Americans Are Binge Drinking More, Especially Women

Americans Are Binge Drinking More, Especially Women
Red wine pouring into wineglass
Red wine pouring into wineglass

The binge drinking rates for women rose almost 36 percent between 2002 and 2012, according to a study published this month in the American Journal of Public Health. Men's binge drinking rates rose 23 percent over the same time period, and men are still more likely to binge drink overall.

It seems like women are trying to catch up to the men in binge drinking,” Ali Mokdad, a lead author of the study, told Kaiser Health News. “It’s really, really scary.”

The study did not examine increases by age groups of women, nor did researchers determine what might be behind the jump. To date, there isn't a lot of research into why women are increasingly drinking too much. Journalist Gabrielle Glaser, author of the 2013 book Her Best-Kept Secret: Why Women Drink And How They Can Regain Control, suggests one reason is the "historic indifference of the mostly male research community to focusing on gender differences in the science of disease."

But Tom Greenfield, scientific director of the Alcohol Research Group at the Public Health Institute in Oakland, California, told Kaiser he attributes the rise of binge drinking among women to changes in social norms -- it's now more acceptable for women to drink in the manner it's long been acceptable for men to do, he pointed out.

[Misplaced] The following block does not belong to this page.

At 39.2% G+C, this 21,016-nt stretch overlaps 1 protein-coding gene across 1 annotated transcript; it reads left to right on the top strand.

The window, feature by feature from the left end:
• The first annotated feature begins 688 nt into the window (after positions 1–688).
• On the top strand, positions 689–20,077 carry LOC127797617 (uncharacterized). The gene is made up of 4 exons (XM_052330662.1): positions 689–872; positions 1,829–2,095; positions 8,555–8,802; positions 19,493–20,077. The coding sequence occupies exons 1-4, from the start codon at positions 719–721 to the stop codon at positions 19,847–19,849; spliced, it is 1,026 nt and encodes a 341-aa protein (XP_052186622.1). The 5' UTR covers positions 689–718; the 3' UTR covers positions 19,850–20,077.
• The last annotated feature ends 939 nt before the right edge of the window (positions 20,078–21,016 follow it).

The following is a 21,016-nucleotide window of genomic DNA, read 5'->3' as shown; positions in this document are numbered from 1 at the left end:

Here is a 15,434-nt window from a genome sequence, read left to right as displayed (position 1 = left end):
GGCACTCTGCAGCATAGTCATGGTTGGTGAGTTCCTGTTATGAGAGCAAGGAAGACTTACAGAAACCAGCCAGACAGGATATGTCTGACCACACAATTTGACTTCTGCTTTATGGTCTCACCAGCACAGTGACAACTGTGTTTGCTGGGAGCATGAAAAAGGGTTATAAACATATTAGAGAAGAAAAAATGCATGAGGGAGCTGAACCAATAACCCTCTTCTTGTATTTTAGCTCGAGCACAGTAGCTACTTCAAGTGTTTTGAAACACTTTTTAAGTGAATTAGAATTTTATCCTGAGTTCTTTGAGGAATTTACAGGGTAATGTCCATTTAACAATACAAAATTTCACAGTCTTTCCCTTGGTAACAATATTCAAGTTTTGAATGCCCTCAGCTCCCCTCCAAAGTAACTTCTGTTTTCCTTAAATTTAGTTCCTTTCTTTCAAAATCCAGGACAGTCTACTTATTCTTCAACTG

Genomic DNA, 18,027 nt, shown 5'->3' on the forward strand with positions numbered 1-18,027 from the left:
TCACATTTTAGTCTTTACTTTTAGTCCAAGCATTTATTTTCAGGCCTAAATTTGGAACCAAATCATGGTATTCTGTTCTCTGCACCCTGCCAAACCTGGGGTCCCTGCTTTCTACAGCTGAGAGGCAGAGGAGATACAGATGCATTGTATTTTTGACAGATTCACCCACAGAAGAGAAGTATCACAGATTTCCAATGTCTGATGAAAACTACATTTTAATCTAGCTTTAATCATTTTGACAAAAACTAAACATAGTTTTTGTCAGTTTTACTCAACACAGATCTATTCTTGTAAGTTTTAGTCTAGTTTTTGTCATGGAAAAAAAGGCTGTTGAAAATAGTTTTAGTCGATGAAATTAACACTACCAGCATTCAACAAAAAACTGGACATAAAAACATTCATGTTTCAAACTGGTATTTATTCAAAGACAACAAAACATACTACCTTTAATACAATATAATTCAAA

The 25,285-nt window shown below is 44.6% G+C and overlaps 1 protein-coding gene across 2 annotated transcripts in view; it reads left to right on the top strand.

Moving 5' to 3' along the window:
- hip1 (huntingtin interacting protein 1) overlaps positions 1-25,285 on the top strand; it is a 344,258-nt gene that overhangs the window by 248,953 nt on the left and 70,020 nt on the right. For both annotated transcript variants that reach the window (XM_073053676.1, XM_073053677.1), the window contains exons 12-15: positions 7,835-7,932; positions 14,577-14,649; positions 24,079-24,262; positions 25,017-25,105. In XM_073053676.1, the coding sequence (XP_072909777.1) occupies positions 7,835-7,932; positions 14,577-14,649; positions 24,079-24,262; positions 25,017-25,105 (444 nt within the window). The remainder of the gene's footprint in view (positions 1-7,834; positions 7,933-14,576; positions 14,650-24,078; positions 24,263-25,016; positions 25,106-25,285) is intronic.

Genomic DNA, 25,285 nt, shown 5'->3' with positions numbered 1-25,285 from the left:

Binge drinking was defined by the researchers as consuming more than five drinks for men, or more than four drinks for women, in one sitting in the last month. The Centers for Disease Control and Prevention considers excessive drinking to be 15 or more drinks per week for a man and 8 or more drinks per week for a woman.

Such excessive alcohol consumption is a costly public health problem. Alcohol causes 88,000 deaths and costs the United States some $224 billion each year. The CDC estimates that about 38 million Americans drink too much, and the American Journal of Public Health study reported a 17.2 percent increase in heavy drinking among Americans since 2005.

Meanwhile, the rate of drinkers in the United States has remained steady since 2002, at about 56 percent overall.

Regionally, New England, the Midwest and the West had higher rates of alcohol consumption than other areas of the country (check out this handy map of alcohol consumption by county). Wealthy and educated individuals are also more likely to drink. As as The Huffington Post reported in 2012, high-income households making more than $75,000 per year are more likely to binge drink than other socioeconomic groups.

This post has been updated with additional information from the researchers and other sources.

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